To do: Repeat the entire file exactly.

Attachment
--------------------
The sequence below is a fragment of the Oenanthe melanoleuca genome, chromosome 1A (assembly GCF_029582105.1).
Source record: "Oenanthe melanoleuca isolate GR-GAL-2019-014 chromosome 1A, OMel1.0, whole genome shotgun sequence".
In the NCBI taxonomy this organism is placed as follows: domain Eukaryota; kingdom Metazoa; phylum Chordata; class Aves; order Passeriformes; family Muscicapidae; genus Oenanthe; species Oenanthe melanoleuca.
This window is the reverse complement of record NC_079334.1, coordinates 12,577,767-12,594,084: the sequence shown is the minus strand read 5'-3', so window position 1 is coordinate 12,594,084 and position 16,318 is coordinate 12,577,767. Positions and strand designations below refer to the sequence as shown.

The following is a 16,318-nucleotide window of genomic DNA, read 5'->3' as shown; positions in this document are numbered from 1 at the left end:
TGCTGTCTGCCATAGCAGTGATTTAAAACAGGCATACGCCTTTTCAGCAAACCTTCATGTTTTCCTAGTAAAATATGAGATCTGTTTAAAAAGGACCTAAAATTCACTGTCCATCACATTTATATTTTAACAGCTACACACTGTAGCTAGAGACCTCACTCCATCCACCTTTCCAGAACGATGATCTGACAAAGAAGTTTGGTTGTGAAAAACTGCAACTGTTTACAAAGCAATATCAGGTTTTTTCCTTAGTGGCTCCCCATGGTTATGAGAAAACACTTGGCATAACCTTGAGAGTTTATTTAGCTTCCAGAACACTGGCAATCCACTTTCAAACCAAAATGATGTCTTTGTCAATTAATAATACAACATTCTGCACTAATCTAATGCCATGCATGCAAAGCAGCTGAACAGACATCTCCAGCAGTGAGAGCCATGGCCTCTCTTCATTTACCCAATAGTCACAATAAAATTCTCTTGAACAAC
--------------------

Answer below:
The sequence below is a fragment of the Oenanthe melanoleuca genome, chromosome 1A (assembly GCF_029582105.1).
Source record: "Oenanthe melanoleuca isolate GR-GAL-2019-014 chromosome 1A, OMel1.0, whole genome shotgun sequence".
In the NCBI taxonomy this organism is placed as follows: domain Eukaryota; kingdom Metazoa; phylum Chordata; class Aves; order Passeriformes; family Muscicapidae; genus Oenanthe; species Oenanthe melanoleuca.
This window is the reverse complement of record NC_079334.1, coordinates 12,577,767-12,594,084: the sequence shown is the minus strand read 5'-3', so window position 1 is coordinate 12,594,084 and position 16,318 is coordinate 12,577,767. Positions and strand designations below refer to the sequence as shown.

The following is a 16,318-nucleotide window of genomic DNA, read 5'->3' as shown; positions in this document are numbered from 1 at the left end:
TGCTGTCTGCCATAGCAGTGATTTAAAACAGGCATACGCCTTTTCAGCAAACCTTCATGTTTTCCTAGTAAAATATGAGATCTGTTTAAAAAGGACCTAAAATTCACTGTCCATCACATTTATATTTTAACAGCTACACACTGTAGCTAGAGACCTCACTCCATCCACCTTTCCAGAACGATGATCTGACAAAGAAGTTTGGTTGTGAAAAACTGCAACTGTTTACAAAGCAATATCAGGTTTTTTCCTTAGTGGCTCCCCATGGTTATGAGAAAACACTTGGCATAACCTTGAGAGTTTATTTAGCTTCCAGAACACTGGCAATCCACTTTCAAACCAAAATGATGTCTTTGTCAATTAATAATACAACATTCTGCACTAATCTAATGCCATGCATGCAAAGCAGCTGAACAGACATCTCCAGCAGTGAGAGCCATGGCCTCTCTTCATTTACCCAATAGTCACAATAAAATTCTCTTGAACAAC